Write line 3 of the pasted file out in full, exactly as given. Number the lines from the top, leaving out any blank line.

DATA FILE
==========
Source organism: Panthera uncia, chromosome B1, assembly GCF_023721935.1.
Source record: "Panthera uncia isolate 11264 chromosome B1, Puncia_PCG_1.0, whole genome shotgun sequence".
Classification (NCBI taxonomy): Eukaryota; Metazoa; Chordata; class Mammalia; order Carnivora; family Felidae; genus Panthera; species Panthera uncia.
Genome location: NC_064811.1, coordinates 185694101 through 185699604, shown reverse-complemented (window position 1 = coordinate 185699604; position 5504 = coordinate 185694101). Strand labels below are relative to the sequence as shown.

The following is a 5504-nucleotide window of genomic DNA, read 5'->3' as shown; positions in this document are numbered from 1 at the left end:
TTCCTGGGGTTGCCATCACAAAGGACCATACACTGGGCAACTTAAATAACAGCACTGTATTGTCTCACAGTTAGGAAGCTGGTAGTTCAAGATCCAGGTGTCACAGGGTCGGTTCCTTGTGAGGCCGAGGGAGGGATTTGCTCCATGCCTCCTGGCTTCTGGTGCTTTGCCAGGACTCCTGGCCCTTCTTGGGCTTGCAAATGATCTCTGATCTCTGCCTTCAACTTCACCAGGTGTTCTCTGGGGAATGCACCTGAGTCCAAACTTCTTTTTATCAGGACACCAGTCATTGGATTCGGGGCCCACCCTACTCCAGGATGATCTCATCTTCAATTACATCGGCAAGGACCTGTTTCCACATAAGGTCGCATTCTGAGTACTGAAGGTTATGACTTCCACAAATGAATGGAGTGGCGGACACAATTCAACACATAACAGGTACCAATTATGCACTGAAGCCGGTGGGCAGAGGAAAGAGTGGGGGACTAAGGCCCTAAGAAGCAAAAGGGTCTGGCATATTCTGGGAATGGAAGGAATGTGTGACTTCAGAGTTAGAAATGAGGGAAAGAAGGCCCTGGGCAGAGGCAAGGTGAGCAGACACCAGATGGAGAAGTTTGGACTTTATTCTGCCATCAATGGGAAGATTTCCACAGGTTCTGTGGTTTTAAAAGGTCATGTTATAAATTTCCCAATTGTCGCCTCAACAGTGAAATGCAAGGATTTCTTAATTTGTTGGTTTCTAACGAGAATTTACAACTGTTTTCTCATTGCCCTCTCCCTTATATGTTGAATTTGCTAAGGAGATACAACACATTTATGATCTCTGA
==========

Classification (NCBI taxonomy): Eukaryota; Metazoa; Chordata; class Mammalia; order Carnivora; family Felidae; genus Panthera; species Panthera uncia.